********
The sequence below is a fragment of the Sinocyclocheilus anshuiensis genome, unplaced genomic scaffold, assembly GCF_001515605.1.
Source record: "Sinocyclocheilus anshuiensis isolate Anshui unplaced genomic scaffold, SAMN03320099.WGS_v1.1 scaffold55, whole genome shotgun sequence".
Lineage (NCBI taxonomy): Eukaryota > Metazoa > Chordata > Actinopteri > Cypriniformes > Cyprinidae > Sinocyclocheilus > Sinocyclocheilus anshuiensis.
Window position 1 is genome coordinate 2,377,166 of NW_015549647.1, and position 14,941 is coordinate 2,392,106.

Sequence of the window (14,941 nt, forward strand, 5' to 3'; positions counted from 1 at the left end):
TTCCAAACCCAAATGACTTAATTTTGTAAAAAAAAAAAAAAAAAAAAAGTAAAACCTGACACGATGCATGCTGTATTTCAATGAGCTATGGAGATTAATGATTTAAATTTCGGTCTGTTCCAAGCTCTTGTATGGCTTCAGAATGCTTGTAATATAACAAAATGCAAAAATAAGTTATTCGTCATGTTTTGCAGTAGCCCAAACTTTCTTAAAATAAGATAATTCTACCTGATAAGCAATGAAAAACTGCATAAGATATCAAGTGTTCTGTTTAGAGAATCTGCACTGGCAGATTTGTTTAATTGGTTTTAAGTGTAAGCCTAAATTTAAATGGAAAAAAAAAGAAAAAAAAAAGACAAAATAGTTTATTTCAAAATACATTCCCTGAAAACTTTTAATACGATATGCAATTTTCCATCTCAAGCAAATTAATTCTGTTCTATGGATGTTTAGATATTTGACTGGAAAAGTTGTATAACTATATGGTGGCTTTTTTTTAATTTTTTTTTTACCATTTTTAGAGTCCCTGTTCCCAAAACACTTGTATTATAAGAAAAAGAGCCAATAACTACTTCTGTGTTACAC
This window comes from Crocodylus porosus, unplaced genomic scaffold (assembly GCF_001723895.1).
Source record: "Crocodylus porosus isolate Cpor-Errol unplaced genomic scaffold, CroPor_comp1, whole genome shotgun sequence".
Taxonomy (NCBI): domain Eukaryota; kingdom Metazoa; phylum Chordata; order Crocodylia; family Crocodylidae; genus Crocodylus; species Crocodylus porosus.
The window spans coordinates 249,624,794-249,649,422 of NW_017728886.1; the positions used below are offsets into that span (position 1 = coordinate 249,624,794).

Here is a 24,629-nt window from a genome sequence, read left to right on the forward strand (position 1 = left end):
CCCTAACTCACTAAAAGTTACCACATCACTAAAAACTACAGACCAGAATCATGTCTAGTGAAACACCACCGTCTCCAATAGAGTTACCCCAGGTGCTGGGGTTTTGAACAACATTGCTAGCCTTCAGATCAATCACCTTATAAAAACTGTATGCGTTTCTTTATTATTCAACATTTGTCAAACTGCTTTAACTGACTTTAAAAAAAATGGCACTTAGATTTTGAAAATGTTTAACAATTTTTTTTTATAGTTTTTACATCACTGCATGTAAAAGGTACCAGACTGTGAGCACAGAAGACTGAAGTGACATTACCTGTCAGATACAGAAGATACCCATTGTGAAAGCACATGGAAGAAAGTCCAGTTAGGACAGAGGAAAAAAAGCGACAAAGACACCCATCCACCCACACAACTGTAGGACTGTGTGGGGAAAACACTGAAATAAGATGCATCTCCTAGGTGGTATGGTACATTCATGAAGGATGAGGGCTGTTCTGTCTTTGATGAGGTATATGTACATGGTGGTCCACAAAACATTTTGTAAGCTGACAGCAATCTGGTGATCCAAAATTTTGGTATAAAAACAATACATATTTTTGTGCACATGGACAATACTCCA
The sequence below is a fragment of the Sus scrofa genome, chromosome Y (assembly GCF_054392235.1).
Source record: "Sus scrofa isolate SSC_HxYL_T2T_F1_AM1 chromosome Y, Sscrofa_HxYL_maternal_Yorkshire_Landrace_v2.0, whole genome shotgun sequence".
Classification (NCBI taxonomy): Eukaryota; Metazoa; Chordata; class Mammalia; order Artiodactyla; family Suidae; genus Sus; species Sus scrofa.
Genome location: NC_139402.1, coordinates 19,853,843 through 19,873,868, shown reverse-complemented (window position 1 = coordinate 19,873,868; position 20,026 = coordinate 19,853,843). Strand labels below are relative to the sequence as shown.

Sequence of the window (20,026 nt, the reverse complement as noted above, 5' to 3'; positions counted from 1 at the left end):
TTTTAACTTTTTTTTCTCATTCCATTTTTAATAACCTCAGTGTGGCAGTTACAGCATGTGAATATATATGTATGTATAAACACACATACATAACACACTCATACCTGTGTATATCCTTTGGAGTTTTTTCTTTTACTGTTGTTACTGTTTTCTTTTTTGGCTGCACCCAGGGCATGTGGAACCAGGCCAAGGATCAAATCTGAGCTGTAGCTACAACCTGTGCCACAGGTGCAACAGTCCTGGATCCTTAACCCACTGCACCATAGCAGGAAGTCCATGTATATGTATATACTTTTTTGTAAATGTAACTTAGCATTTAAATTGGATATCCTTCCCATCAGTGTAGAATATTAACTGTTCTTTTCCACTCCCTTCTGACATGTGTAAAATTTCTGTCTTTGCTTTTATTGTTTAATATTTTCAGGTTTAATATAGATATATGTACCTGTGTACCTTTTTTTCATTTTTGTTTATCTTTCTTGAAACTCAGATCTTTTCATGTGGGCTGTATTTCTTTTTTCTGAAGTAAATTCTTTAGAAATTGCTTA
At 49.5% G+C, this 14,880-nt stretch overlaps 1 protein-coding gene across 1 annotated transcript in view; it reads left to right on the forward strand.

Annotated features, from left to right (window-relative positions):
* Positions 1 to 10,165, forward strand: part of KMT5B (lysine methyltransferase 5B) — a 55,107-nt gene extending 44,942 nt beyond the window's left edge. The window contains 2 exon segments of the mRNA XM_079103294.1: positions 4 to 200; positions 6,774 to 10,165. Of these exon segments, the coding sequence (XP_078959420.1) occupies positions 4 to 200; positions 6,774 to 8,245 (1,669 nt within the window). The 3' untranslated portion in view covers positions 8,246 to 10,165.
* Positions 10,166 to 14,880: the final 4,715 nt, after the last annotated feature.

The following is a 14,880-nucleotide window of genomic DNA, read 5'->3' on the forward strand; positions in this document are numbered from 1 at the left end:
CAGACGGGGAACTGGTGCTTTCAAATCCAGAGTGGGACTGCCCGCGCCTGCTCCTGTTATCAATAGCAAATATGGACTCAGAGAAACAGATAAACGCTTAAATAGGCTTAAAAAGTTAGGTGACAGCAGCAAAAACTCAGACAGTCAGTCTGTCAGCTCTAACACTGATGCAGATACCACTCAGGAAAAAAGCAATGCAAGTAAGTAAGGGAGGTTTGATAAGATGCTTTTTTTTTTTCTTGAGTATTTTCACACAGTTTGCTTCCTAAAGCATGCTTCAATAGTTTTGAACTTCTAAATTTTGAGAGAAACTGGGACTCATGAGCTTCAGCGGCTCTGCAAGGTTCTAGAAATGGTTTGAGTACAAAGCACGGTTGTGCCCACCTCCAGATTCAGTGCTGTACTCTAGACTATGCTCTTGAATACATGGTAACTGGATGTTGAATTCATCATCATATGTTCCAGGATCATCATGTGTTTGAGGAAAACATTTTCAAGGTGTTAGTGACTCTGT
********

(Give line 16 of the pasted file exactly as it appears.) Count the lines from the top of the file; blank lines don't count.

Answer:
Genome location: NC_139402.1, coordinates 19,853,843 through 19,873,868, shown reverse-complemented (window position 1 = coordinate 19,873,868; position 20,026 = coordinate 19,853,843). Strand labels below are relative to the sequence as shown.